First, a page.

If you think an apostrophe was one of the 12 disciples of Jesus, you will never work for me. If you think a semicolon is a regular colon with an identity crisis, I will not hire you. If you scatter commas into a sentence with all the discrimination of a shotgun, you might make it to the foyer before we politely escort you from the building. ...Read the whole thing. Now, I'm no grammar Nazi. I claim no great insight into the workings of the English language. When I worked at The Magazine, I once drove an editor into wrath by consistently confusing state abbreviations with postal abbreviations in my articles. In other words, I'm in no place to judge those who write in LOLspeak. But I do have a little grammar book that I pore over from time to time while plodding on the treadmill, and I've been known to listen to the Grammar Girl podcast while mowing the lawn. Those of us in the creative writing field have a higher bar to clear than Twitter addicts -- especially if we don't want a slush reader to pitch our efforts into the circular filing bin.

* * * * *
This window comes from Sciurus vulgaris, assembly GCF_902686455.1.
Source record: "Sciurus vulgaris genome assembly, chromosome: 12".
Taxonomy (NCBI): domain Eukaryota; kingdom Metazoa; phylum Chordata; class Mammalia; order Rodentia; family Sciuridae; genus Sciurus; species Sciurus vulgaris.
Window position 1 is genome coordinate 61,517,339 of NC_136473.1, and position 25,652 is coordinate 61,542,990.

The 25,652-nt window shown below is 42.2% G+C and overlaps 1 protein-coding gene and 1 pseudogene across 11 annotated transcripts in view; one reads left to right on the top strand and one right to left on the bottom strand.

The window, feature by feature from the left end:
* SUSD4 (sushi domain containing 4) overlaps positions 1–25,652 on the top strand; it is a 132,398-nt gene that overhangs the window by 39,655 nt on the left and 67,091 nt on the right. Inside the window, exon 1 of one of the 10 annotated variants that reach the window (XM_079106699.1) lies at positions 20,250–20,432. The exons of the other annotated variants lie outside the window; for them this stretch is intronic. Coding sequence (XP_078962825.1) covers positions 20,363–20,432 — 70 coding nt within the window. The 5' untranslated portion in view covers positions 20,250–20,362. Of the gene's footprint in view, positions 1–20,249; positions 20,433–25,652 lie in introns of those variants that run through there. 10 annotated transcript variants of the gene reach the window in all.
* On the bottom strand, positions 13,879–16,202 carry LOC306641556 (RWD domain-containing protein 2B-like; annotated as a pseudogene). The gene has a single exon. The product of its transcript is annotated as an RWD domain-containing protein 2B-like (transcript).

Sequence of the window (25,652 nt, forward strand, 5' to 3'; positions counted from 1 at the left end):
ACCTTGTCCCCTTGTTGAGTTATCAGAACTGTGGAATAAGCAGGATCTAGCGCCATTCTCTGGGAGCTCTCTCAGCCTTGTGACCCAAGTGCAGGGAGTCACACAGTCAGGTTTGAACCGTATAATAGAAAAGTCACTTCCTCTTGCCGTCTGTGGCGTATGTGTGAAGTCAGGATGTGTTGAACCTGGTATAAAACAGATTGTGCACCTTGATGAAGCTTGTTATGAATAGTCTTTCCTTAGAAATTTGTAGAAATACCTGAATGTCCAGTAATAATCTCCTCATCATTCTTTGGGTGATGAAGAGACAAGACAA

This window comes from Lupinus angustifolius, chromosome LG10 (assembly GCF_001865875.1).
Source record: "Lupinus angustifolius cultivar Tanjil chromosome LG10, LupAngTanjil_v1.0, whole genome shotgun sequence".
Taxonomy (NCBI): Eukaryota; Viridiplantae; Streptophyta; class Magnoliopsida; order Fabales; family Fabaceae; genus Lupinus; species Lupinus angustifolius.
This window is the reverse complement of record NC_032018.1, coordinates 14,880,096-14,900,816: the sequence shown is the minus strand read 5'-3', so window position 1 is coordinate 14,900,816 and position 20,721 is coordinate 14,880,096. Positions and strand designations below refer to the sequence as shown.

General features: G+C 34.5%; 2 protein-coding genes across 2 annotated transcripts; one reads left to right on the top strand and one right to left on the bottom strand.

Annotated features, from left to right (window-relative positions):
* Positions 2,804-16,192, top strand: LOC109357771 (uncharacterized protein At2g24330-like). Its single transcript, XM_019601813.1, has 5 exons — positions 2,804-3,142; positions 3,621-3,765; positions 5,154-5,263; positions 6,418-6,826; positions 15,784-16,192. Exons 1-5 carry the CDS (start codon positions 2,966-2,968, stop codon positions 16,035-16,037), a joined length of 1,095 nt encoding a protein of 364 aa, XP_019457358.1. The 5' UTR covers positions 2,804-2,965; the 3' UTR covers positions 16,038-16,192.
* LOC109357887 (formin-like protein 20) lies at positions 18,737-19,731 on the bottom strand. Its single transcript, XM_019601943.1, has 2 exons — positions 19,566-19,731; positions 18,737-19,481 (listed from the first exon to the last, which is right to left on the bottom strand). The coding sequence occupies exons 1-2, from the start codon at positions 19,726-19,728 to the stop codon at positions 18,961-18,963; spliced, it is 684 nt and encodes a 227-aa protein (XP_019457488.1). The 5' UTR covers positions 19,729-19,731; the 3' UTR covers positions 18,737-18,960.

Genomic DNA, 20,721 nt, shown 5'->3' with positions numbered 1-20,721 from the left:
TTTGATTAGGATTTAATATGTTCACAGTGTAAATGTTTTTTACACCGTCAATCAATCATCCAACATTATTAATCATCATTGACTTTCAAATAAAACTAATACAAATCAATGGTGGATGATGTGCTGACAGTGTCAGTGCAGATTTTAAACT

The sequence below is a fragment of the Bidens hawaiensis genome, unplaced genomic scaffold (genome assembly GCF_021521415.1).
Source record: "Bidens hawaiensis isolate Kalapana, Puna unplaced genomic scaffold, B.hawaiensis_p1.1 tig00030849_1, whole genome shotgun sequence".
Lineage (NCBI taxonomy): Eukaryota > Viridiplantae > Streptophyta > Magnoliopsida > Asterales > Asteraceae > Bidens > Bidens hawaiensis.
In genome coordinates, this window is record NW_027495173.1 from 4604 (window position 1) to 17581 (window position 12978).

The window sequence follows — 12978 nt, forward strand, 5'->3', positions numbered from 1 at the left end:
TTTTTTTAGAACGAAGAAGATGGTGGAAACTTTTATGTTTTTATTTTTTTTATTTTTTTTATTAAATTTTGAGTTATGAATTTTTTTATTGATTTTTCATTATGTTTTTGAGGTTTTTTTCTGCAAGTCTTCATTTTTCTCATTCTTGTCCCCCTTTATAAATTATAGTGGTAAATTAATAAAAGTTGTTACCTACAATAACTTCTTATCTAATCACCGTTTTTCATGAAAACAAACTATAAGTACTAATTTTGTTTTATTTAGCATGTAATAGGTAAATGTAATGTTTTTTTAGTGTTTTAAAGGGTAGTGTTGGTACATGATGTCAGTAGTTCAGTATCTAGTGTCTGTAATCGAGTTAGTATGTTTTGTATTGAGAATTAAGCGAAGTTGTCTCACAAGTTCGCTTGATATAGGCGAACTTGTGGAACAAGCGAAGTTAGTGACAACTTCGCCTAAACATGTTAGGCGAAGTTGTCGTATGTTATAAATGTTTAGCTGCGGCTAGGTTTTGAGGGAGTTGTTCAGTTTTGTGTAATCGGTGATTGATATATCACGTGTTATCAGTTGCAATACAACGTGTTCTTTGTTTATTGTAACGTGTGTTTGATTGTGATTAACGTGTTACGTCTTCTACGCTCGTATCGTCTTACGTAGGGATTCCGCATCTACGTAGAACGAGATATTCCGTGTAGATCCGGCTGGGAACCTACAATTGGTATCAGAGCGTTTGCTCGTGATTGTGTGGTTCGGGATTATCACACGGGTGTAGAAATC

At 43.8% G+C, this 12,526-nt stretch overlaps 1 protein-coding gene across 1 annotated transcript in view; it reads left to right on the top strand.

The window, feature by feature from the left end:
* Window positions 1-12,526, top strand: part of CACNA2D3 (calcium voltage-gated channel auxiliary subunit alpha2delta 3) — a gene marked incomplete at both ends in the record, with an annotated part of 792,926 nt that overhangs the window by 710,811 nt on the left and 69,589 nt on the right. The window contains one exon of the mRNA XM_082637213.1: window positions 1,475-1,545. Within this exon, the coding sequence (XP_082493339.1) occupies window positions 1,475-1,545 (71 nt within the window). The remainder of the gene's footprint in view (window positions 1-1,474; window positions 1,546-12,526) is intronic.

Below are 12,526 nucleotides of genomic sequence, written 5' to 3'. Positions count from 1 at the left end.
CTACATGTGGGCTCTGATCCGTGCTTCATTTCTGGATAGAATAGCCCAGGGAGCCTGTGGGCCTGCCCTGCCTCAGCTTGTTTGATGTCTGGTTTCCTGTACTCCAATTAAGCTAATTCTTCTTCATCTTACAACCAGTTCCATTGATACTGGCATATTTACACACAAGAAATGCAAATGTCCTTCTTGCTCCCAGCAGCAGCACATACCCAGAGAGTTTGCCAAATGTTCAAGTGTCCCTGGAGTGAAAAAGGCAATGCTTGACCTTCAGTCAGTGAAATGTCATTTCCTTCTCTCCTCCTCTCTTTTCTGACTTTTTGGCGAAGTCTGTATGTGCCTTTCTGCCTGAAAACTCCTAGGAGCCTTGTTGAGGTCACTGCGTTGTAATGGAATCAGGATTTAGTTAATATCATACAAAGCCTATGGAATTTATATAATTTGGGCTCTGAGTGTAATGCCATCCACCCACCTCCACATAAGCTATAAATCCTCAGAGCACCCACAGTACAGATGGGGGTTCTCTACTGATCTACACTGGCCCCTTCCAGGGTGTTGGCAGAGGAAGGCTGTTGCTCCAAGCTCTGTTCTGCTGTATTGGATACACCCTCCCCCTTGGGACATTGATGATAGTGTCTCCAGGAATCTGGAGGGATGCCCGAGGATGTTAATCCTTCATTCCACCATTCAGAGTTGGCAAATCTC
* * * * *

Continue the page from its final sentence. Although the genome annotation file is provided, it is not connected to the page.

Everyone who applies for a position at either of my companies, iFixit or Dozuki, takes a mandatory grammar test. Extenuating circumstances aside (dyslexia, English language learners, etc.), if job hopefuls can't distinguish between "to" and "too," their applications go into the bin.
Of course, we write for a living. iFixit.com is the world's largest online repair manual, and Dozuki helps companies write their own technical documentation, like paperless work instructions and step-by-step user manuals. So, it makes sense that we've made a preemptive strike against groan-worthy grammar errors.
But grammar is relevant for all companies. Yes, language is constantly changing, but that doesn't make grammar unimportant. Good grammar is credibility, especially on the internet. In blog posts, on Facebook statuses, in e-mails, and on company websites, your words are all you have. They are a projection of you in your physical absence. And, for better or worse, people judge you if you can't tell the difference between their, there, and they're.
(Picture: CC 2011 by Synderion; Hat Tip: The Wall Street Journal)